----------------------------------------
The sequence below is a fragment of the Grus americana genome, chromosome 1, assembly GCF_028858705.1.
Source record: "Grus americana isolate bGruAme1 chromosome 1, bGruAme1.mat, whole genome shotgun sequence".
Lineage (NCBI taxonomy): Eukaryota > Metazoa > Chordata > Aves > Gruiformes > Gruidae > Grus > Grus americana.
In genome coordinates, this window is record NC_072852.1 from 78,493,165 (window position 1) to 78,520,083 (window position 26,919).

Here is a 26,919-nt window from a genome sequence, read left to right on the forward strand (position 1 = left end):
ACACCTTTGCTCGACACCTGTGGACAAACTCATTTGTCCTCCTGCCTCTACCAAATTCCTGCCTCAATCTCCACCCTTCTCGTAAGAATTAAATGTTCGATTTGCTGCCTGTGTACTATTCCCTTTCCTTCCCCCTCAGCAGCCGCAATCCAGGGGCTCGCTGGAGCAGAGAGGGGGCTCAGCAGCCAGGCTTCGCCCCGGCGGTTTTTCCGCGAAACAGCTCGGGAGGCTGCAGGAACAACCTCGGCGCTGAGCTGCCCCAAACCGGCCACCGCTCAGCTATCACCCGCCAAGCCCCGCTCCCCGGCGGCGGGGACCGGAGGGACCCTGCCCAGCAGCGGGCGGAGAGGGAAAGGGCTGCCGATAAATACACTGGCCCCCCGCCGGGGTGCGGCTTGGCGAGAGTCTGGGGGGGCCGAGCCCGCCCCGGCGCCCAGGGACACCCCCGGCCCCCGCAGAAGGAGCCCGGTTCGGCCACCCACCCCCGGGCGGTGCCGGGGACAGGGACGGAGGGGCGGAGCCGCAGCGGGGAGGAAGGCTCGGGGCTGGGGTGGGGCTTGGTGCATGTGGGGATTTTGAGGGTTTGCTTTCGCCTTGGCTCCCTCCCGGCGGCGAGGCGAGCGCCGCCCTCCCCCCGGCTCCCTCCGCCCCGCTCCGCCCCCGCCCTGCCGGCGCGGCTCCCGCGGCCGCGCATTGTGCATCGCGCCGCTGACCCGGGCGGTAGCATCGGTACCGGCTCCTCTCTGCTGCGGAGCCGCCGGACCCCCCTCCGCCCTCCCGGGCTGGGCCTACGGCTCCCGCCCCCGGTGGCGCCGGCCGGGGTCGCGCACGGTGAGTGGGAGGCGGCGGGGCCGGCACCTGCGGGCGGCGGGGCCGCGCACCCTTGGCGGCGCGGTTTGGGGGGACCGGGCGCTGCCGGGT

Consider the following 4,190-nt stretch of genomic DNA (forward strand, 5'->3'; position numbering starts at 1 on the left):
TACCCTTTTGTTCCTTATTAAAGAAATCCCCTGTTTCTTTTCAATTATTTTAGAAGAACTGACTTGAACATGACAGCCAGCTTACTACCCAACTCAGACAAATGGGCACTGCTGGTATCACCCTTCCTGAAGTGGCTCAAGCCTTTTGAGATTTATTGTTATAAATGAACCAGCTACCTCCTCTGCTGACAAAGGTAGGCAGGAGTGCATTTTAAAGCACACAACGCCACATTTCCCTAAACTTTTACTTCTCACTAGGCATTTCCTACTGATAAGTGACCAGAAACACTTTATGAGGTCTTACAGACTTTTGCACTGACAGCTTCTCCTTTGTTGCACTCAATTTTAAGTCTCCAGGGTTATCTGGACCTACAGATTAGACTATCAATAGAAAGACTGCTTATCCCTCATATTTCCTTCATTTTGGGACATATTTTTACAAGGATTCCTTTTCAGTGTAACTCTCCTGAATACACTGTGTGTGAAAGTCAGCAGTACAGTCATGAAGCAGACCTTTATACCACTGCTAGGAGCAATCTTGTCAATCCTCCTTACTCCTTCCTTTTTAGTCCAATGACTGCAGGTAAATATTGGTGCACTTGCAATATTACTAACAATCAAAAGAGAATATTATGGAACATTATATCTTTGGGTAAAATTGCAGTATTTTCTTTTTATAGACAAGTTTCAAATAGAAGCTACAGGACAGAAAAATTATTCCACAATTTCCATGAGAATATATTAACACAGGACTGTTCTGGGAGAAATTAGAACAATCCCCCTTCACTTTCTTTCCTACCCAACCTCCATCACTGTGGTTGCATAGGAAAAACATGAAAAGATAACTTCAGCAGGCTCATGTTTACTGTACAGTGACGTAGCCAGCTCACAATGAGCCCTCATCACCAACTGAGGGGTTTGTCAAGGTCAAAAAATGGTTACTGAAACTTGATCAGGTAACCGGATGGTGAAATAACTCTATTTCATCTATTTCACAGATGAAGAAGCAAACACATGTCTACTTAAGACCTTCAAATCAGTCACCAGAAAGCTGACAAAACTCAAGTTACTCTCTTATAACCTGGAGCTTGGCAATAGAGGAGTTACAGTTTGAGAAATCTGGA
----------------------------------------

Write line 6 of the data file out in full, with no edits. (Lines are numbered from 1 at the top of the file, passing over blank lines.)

ACACCTTTGCTCGACACCTGTGGACAAACTCATTTGTCCTCCTGCCTCTACCAAATTCCTGCCTCAATCTCCACCCTTCTCGTAAGAATTAAATGTTCGATTTGCTGCCTGTGTACTATTCCCTTTCCTTCCCCCTCAGCAGCCGCAATCCAGGGGCTCGCTGGAGCAGAGAGGGGGCTCAGCAGCCAGGCTTCGCCCCGGCGGTTTTTCCGCGAAACAGCTCGGGAGGCTGCAGGAACAACCTCGGCGCTGAGCTGCCCCAAACCGGCCACCGCTCAGCTATCACCCGCCAAGCCCCGCTCCCCGGCGGCGGGGACCGGAGGGACCCTGCCCAGCAGCGGGCGGAGAGGGAAAGGGCTGCCGATAAATACACTGGCCCCCCGCCGGGGTGCGGCTTGGCGAGAGTCTGGGGGGGCCGAGCCCGCCCCGGCGCCCAGGGACACCCCCGGCCCCCGCAGAAGGAGCCCGGTTCGGCCACCCACCCCCGGGCGGTGCCGGGGACAGGGACGGAGGGGCGGAGCCGCAGCGGGGAGGAAGGCTCGGGGCTGGGGTGGGGCTTGGTGCATGTGGGGATTTTGAGGGTTTGCTTTCGCCTTGGCTCCCTCCCGGCGGCGAGGCGAGCGCCGCCCTCCCCCCGGCTCCCTCCGCCCCGCTCCGCCCCCGCCCTGCCGGCGCGGCTCCCGCGGCCGCGCATTGTGCATCGCGCCGCTGACCCGGGCGGTAGCATCGGTACCGGCTCCTCTCTGCTGCGGAGCCGCCGGACCCCCCTCCGCCCTCCCGGGCTGGGCCTACGGCTCCCGCCCCCGGTGGCGCCGGCCGGGGTCGCGCACGGTGAGTGGGAGGCGGCGGGGCCGGCACCTGCGGGCGGCGGGGCCGCGCACCCTTGGCGGCGCGGTTTGGGGGGACCGGGCGCTGCCGGGT